Hi Verity, are we up for some more frolics and fun? Nope. It's a spot test today. Using your neatest handwriting, write out a standard C++ loop on the nursery blackboard. No copying. This will count towards your final grade. Joy. What brought this on? Oh, ok – gimme the chalk, let's get it over with: for (int i = 0; i < …
Thank god - some common sense!
Damn right about standard library algorithms. You spend all your time looking up preconditions, postconditions, provisos and excuses when you could read the for loop in a second or two and known all you need to know.
They are even worse for maintainability than they are for initial development. First, theres the 'oh, its a standard library call, it most be ok' effect. Then, when you do spot the problem, you need to figure out which slightly differently named algorithm you should have called. And carefully compare all the preconditions, postconditions etc to make sure that you're only changing what you intend to. The traditional 'oh - that < should have been a <=' is apparently just too quick and easy to tolerate.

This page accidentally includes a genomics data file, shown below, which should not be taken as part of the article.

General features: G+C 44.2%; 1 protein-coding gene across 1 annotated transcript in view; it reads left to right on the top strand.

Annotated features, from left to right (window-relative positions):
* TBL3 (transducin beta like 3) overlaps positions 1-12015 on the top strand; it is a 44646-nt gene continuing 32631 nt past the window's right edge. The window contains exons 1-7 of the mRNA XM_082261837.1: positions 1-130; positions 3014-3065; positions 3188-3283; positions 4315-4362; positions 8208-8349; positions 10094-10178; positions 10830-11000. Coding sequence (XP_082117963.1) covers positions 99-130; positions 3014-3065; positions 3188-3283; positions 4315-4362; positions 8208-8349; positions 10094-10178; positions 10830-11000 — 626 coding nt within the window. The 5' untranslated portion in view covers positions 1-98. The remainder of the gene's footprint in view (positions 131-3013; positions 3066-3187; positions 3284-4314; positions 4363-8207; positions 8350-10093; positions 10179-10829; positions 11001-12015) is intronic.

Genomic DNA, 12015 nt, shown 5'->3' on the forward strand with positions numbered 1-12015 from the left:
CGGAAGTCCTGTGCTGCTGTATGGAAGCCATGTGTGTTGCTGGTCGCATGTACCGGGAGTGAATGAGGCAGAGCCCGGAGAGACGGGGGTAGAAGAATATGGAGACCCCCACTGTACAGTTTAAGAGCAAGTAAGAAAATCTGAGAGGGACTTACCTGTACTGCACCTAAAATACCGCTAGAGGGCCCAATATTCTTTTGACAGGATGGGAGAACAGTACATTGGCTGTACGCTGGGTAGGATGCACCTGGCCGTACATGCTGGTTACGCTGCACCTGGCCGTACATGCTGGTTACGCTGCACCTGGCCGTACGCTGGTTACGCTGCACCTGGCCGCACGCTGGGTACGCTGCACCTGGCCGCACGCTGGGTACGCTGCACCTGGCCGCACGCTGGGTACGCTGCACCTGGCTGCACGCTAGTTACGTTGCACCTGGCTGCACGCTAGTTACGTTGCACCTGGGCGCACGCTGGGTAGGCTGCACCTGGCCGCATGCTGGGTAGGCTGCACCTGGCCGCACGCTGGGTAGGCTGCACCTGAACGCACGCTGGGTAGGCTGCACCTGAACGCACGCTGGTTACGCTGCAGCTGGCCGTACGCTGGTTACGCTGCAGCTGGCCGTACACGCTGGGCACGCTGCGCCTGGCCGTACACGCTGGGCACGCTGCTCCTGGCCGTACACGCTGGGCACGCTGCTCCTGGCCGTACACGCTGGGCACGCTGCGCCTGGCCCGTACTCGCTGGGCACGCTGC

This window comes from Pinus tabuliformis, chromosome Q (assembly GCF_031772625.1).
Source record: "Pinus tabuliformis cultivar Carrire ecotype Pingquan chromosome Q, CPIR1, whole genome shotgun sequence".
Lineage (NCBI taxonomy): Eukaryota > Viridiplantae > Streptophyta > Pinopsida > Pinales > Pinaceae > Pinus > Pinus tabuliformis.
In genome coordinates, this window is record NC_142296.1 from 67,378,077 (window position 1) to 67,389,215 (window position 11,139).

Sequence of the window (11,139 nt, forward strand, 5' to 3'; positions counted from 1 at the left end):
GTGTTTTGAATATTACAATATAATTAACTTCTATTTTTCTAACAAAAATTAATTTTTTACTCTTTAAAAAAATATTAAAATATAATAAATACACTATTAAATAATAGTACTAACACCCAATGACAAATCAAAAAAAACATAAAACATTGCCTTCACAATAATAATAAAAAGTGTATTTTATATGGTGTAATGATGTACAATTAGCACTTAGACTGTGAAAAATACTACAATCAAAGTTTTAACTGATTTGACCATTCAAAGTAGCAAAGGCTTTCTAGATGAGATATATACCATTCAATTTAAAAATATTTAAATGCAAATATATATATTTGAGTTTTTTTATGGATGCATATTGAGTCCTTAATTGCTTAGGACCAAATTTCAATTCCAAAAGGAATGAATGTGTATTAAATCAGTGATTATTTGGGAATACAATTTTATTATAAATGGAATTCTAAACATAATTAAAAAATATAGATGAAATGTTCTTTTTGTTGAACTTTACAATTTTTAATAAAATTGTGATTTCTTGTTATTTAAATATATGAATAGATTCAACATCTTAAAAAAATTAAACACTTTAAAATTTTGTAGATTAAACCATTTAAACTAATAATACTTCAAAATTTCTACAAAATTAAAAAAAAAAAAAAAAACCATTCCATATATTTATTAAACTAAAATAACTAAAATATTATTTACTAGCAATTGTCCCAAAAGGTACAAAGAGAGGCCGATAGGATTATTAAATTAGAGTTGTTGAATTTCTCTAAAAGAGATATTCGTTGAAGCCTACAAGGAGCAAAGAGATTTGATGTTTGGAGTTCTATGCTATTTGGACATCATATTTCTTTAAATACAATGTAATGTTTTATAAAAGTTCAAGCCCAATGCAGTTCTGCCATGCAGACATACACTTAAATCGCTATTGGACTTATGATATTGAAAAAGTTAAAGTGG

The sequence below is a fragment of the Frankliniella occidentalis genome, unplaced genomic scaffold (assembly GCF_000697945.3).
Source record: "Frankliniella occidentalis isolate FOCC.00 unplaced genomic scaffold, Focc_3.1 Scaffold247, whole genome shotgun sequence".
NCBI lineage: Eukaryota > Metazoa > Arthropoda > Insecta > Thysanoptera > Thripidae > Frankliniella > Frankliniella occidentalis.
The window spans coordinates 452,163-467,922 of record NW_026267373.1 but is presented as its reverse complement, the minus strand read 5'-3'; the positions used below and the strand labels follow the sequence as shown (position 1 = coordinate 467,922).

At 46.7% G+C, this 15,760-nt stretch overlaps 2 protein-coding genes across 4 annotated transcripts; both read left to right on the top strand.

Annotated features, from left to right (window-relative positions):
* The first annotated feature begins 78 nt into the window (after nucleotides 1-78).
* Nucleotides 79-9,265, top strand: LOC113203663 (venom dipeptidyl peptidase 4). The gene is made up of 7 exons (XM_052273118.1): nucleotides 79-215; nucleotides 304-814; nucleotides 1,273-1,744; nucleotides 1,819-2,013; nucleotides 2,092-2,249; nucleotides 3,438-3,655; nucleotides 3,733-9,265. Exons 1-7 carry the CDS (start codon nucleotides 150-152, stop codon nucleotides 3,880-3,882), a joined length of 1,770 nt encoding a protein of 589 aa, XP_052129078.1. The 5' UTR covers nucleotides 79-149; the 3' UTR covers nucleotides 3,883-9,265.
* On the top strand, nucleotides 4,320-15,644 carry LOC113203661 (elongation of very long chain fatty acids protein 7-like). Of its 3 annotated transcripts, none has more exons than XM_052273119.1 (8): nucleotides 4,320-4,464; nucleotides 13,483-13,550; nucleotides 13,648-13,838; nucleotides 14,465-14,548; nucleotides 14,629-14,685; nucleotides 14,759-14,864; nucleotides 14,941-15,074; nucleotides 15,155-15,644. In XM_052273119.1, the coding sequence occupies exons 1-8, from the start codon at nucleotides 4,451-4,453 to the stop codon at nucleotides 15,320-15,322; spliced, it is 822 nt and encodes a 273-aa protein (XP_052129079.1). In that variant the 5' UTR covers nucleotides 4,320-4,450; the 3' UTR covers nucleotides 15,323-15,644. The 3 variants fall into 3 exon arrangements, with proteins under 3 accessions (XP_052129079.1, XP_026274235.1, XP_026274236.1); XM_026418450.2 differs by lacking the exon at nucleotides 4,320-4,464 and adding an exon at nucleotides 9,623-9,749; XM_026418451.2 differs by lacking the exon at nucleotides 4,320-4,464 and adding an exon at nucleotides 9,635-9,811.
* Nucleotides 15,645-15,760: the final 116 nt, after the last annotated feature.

And iterators are very likely the reason all this happened in the first place. If you read Stroustrup carefully, you will notice that inserts and deletes into containers may invalidate iterators. Not just change which item they refer to, *invalidate* them. Including the current position and end position for that iteration you are doing.
You have no guarantee about what data structure implements the container. The standard doesn't say. In fact, it explicitly states that any data structure can be used so long as it meets certain requirements. And there are few guarantees about what iterators end up pointing to when you modify a container.
Very likely the only real advantage to the standard library algorithms is that they presumably have specialisations to make sure that they work for all containers. In other words, the algorithms are a bad fix for a problem that shouldn't exist in the first place.